I stood up from my chair, a new wooden office chair in the library discussion room with the smell of young Swiss pine, and walked toward the whiteboard on the wall to host the meeting for our marketing project. I made my way behind my teammates’ chairs in the tiny meeting room, and when I walked behind Eddie, a brilliant guy who talked really fast, I tripped the charger cable of his white MacBook. What will happened next just flash through in my head, his laptop will fell and break. I’m so sure of this because I just tripped the cable of my own Toshiba Portégé the week before. But magically, nothing happened. He picked up his cable and laughed at me “Don’t worry David, it’s magnetic!”. That’s the WOW time for me to know MacBook and I told myself I would definitely get one in the future.
Unfortunately, the time to get a new laptop did not take too long to come. One year later, my Toshiba Portégé just kept showing me the blue screen and I know it’s time to say goodbye. I bought my first unibody aluminum 13-inch MacBook when it launched at 2008, and it stayed with me almost 8 years before I got my current 15-in retina MacBook Pro last year. Generally in the last 10 year, a MacBook Pro is more powerful and stable against other laptops using Windows as their operating system, especially when handling works such as design and programming. Before my first MacBook, I never had a Windows-based laptop that can maintain the speed and performance for more than 1.5 years, so I was pretty amazed about how my 13-inch MacBook has performed. Therefore, I pay extra attention to MacBook updates every year, however, it’s been a while since last big updates for MacBook.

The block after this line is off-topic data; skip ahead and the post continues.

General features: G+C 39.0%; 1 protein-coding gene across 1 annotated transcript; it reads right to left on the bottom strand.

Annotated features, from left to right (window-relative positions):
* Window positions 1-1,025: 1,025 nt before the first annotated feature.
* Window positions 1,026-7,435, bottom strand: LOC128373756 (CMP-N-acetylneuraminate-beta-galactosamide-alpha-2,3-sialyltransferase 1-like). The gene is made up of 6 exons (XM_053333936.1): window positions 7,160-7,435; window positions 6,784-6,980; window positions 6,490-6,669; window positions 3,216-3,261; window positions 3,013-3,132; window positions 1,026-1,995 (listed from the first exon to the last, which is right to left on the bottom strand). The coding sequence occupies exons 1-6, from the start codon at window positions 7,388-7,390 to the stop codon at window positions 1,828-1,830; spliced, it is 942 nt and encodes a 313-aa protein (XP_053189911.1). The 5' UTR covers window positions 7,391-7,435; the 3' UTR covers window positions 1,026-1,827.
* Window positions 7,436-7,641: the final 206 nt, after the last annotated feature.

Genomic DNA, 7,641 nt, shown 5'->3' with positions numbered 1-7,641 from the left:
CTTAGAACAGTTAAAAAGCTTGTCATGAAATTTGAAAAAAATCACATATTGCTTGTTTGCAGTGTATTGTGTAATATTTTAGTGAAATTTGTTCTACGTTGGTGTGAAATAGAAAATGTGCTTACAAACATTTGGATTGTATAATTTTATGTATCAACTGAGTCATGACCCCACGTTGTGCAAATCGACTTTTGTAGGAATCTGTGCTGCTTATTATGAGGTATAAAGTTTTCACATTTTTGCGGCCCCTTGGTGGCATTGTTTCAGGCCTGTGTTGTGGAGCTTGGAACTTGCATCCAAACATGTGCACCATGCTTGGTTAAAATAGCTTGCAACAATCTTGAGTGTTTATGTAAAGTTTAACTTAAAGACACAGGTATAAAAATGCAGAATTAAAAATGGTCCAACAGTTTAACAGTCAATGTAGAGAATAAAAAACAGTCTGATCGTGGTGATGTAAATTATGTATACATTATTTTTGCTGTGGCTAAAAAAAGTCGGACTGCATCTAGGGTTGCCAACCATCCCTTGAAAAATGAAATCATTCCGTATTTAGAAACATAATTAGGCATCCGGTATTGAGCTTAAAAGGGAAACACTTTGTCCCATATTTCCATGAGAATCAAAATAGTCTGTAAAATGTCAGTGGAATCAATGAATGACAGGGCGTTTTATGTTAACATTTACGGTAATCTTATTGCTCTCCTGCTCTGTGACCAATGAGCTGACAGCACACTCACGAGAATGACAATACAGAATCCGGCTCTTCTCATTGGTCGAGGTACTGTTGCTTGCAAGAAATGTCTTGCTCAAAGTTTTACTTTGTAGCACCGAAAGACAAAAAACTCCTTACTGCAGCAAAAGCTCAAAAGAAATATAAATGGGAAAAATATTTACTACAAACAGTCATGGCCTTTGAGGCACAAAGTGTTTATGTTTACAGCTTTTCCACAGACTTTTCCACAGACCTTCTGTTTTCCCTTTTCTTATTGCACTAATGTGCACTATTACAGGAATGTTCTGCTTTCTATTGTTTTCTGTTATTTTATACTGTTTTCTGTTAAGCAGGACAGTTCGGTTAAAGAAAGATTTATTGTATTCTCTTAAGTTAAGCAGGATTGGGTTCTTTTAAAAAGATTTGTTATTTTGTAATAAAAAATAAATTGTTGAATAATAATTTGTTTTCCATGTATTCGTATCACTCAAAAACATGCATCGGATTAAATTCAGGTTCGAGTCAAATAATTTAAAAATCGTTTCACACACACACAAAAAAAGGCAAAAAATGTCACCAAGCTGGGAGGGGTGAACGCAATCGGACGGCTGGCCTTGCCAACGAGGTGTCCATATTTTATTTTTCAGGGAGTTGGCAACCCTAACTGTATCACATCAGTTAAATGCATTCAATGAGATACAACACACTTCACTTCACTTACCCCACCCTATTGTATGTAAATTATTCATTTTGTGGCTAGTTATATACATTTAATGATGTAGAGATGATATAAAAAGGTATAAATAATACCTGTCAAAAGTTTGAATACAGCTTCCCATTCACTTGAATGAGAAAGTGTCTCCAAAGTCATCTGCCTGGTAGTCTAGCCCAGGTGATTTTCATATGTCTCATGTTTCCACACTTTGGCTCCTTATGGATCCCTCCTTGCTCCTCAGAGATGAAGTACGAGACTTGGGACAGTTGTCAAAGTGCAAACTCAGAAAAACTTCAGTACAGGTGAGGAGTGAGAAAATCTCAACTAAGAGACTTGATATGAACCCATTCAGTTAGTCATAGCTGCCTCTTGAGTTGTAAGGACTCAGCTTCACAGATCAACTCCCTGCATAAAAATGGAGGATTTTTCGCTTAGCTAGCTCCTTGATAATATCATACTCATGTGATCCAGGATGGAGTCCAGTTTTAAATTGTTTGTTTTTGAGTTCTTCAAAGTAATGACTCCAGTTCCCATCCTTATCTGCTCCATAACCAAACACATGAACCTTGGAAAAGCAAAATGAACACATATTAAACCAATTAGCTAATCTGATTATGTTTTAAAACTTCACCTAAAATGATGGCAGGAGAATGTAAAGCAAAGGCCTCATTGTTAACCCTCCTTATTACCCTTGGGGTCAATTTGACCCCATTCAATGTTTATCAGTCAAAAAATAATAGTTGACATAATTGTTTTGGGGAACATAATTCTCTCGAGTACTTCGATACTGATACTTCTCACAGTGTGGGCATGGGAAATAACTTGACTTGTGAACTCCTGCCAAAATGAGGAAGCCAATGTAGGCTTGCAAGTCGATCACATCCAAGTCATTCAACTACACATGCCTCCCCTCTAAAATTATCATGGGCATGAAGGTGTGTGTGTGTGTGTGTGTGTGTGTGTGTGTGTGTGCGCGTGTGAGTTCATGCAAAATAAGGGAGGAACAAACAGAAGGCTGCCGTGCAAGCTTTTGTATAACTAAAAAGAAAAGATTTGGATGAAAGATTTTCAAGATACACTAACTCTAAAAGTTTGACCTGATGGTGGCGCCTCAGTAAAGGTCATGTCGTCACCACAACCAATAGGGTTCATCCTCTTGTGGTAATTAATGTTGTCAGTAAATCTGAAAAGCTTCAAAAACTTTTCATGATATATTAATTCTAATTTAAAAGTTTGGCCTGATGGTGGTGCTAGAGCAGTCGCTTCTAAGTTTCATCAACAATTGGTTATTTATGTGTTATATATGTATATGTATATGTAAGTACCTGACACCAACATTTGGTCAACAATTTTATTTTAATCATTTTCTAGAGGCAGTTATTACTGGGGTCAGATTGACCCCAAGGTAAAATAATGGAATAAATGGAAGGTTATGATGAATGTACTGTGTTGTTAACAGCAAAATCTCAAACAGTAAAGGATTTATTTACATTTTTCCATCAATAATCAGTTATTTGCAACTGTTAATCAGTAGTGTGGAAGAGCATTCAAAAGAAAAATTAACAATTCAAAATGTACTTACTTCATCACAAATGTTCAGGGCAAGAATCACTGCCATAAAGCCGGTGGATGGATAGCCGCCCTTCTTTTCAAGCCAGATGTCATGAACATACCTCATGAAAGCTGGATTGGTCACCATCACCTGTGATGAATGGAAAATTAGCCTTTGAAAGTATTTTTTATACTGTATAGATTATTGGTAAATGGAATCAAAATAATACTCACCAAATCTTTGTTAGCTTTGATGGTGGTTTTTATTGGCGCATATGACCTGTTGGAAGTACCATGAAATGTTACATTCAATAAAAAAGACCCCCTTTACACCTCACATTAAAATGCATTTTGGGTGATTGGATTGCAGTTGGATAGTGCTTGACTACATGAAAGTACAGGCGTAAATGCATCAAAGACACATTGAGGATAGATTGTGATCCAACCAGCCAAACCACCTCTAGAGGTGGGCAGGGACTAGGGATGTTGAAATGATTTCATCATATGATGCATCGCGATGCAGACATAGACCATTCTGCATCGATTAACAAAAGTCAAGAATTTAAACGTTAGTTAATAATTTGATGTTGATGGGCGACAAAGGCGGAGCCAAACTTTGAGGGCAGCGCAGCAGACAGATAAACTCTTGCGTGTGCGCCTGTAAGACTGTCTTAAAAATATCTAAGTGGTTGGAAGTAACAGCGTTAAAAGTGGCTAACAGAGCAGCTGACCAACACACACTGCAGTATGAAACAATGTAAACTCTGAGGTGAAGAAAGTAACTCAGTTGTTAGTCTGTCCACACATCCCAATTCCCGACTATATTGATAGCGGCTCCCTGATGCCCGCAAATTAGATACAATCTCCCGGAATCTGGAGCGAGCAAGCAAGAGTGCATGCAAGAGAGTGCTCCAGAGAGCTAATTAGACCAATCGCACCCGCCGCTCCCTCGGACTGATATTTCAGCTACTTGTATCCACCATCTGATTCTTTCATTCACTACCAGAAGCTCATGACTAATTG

It took Apple 4 years, 4 months, and 16 days for Apple to introduce the new MacBook Pro on October 27, 2016. To be honest, the new MacBook Pro is a product of disappointment and simply is not a “Milestone” or “A big step forward” as Apple’s marketing head, Phil Schiller, claimed. Although I don’t feel any compulsory emotion as others who waited for years for a revolutionary MacBook Pro, as a gadget enthusiast and as early adopter, since there is no WOW moment for me toward the new MacBook Pro as I had before, I can safely say that you should probably skip the new MacBook Pro 2016 and maybe wait for another year.
Taking away ports including USB-A and HDMI in the old MacBook Pro and shifting to USB-C only needs courage (not the one for iPhone 7 headphone jack and EarPods), although a lot of people disagree with the move, I think it’s a necessary pain to move forward.